Deborah Ross: Pity the father when the son leaves home

If you ask me...
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The Independent Online

If you ask me, and as I've already said, it's a sad day for a mother when her only child finally leaves home, but it is just as sad for the father, even if that father keeps opening the fridge and saying in wonderment: "Look, there is still food in there! Amazing!" Sometimes, all the father does all day is open the fridge, and gaze on in wonder – "and no empty juice cartons put back!" – but the mother can tell he's devastated, and that when he says, "I'm telling you, we're going to save a fortune on groceries", he is just putting a brave face on it.

So it's sad for the father, too, who already misses his son horribly; misses being called "lame" and a "chump" and a "wally" and having his sandals laughed at, as well as his dress sense generally, and being repeatedly asked: "What do you know?"

He misses having his pants drawer raided, and his sock drawer, because even though his son was meant to do his own laundry, he didn't. He misses being grunted at and having every question answered with "Ee-a-ow" because the boy can't even be bothered to articulate "I don't know". He misses marvelling at his son's vast array of toiletries and saying: "All I have is a razor."

He misses being tapped up for money and lifts and beers and the guitar which his son will later sell on eBay, pocketing the cash. He misses being laughed at for his musical tastes, which may come before or after being laughed at for his dress sense (there is never any telling). He misses chastising him for neglecting the dog he begged for ('You talked the talk, now walk the walk'). And he misses all the things they used to do together, like row about the empty cartons and the bite marks in the cheese and football kit tipped out in the hall and the succession of missing items which, the father finally figured out, had also been sold on eBay, and which also pocketed the son a nice sum of money, but left the household without a camera, a pair of candlesticks, and a hand-blender. Sometimes, the father would stay up all night, just watching the kettle.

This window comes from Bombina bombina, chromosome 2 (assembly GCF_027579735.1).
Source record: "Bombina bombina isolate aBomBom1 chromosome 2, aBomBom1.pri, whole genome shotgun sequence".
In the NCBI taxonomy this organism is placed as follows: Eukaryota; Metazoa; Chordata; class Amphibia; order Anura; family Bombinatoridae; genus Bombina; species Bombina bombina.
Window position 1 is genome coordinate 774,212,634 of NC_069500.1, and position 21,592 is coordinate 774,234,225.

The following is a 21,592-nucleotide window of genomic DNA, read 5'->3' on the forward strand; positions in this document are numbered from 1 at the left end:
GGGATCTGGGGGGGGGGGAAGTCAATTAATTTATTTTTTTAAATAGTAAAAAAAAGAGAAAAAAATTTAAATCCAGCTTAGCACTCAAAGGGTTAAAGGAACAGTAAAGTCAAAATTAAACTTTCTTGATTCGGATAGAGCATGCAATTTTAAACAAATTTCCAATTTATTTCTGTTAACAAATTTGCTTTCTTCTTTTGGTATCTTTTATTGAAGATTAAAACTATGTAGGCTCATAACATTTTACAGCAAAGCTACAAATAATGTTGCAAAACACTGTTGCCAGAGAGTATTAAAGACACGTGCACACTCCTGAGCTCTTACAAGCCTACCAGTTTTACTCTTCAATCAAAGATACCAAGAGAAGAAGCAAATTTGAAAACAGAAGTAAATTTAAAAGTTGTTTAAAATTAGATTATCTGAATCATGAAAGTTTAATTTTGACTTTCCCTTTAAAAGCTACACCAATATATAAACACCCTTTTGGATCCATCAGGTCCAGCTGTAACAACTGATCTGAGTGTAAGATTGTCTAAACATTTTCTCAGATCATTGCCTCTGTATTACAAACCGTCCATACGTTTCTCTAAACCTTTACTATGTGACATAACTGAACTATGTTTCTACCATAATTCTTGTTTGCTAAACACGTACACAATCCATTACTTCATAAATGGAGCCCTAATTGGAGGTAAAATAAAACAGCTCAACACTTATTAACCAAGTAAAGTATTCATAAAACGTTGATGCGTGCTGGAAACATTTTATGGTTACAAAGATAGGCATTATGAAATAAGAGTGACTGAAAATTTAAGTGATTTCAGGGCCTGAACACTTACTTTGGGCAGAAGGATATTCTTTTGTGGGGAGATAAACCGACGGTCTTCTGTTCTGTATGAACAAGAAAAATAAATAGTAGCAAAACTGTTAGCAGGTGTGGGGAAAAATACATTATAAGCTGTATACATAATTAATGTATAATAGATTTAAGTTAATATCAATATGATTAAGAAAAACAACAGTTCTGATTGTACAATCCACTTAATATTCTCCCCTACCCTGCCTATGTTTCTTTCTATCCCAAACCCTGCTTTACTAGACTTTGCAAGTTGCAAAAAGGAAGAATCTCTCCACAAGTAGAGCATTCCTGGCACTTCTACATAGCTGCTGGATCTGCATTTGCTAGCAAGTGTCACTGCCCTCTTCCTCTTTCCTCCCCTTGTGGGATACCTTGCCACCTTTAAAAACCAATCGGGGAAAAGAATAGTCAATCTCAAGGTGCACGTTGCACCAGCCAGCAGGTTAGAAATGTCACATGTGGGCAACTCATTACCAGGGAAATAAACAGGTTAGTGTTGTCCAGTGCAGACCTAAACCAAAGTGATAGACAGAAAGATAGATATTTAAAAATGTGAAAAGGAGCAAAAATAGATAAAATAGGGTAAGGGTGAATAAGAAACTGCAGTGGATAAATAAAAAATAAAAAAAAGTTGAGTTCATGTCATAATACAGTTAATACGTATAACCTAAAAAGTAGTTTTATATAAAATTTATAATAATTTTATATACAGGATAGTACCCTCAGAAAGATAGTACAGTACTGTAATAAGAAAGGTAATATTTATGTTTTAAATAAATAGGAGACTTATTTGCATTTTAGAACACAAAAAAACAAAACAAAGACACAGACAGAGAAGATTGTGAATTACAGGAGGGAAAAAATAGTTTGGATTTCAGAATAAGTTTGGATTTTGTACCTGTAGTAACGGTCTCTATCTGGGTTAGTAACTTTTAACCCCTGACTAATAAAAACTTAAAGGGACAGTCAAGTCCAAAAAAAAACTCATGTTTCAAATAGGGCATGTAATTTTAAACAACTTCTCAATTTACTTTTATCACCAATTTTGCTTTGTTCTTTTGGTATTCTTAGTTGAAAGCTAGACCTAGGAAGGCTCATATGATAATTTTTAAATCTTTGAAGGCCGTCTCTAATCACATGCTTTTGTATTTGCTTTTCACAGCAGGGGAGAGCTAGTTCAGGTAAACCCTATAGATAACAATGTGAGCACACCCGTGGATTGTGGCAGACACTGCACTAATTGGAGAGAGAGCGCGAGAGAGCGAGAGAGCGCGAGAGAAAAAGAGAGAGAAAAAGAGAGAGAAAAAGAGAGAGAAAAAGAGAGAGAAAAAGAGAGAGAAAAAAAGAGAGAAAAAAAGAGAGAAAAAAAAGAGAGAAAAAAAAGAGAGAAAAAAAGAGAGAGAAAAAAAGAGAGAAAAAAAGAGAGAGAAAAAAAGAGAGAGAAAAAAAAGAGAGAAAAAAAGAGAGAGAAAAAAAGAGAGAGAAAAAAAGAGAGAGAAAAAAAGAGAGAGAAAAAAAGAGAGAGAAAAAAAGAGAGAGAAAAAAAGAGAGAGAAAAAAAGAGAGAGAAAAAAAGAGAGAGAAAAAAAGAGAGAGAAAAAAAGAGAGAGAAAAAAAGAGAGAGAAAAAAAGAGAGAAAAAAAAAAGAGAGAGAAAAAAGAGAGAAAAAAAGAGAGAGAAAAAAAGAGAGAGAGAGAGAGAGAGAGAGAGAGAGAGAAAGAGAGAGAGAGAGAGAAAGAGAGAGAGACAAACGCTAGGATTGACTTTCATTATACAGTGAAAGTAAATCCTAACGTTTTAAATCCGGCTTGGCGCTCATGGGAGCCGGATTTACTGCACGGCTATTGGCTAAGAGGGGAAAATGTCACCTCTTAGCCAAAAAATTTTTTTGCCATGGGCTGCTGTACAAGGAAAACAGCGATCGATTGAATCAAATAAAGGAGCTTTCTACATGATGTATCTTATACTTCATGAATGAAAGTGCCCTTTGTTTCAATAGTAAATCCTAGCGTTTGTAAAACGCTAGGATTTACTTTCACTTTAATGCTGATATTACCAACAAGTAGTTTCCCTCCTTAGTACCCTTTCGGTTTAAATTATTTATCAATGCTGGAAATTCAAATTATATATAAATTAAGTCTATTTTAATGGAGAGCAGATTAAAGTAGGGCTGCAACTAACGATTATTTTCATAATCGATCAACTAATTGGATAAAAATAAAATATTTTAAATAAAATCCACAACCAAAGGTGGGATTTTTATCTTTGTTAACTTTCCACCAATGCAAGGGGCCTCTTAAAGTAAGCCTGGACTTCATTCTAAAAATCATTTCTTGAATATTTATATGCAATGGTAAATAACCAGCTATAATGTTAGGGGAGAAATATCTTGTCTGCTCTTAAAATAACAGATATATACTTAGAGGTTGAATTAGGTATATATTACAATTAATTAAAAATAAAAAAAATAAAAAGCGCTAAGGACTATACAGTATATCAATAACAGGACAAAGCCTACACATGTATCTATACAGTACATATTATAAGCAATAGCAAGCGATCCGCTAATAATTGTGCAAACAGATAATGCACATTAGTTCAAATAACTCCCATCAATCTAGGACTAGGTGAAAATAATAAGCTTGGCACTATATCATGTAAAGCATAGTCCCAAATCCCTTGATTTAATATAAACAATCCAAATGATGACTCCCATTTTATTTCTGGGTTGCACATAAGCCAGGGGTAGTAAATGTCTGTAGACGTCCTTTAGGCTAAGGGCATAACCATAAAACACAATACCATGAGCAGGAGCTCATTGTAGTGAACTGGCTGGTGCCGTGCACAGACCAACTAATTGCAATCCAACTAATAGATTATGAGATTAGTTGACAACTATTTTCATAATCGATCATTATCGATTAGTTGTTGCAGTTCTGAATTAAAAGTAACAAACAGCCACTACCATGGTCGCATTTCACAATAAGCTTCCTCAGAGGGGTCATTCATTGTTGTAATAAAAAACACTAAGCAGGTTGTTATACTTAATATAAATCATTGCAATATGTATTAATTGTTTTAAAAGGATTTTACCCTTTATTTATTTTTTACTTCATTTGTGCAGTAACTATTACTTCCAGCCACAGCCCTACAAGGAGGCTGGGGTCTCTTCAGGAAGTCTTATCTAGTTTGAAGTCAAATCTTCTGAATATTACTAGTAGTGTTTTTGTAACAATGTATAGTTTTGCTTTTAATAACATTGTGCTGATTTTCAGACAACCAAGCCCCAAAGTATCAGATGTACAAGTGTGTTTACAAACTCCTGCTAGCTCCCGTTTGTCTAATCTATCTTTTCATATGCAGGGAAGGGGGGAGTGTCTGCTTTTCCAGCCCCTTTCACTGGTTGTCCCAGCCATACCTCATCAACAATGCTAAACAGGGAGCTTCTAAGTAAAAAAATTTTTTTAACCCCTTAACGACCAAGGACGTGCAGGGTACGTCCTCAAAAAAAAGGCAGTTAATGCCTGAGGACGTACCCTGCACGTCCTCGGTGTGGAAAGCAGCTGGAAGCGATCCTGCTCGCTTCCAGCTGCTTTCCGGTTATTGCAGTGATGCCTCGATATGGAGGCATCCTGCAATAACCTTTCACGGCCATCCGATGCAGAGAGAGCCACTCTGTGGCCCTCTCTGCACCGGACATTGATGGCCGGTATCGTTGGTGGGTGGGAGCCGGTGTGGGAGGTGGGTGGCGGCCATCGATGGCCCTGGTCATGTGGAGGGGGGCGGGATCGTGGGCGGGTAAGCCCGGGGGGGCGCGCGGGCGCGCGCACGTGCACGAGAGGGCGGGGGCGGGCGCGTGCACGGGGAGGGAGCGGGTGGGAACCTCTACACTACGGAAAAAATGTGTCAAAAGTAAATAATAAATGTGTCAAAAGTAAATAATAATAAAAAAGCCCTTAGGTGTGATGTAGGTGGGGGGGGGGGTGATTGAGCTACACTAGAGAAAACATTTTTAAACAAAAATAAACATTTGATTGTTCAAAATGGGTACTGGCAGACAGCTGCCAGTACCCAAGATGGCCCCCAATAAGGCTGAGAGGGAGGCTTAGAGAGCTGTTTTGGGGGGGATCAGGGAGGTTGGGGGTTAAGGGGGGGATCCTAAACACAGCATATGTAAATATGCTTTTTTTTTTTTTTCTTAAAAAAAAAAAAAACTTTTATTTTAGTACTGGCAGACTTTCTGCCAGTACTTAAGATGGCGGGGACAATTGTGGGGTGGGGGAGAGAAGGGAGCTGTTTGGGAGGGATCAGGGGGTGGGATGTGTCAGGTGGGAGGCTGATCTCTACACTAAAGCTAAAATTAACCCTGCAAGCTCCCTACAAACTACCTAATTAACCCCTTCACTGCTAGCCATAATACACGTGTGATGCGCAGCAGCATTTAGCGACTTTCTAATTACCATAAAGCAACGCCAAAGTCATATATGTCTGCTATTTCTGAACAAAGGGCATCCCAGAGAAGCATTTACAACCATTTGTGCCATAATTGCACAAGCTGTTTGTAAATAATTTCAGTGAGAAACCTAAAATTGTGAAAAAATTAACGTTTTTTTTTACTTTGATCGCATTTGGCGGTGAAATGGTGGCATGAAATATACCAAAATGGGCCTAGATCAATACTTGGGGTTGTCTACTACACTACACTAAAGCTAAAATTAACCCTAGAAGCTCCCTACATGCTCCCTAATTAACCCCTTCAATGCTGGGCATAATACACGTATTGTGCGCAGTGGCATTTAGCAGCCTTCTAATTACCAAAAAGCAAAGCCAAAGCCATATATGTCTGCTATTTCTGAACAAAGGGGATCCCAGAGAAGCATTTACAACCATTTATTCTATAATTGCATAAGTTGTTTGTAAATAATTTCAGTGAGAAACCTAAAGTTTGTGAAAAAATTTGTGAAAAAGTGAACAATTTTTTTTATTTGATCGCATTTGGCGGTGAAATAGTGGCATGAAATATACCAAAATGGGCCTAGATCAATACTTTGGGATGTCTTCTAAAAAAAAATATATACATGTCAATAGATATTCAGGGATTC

So it's hard for a father when his son leaves home, and hard even though the father may have already appropriated his son's slippers, and his CD player, and hard even though he keeps standing at the fridge door, exclaiming: "I think our grocery bills are going to be slashed by more than half!" Men, aren't they funny, the way they always feel they have to put a brave face on things...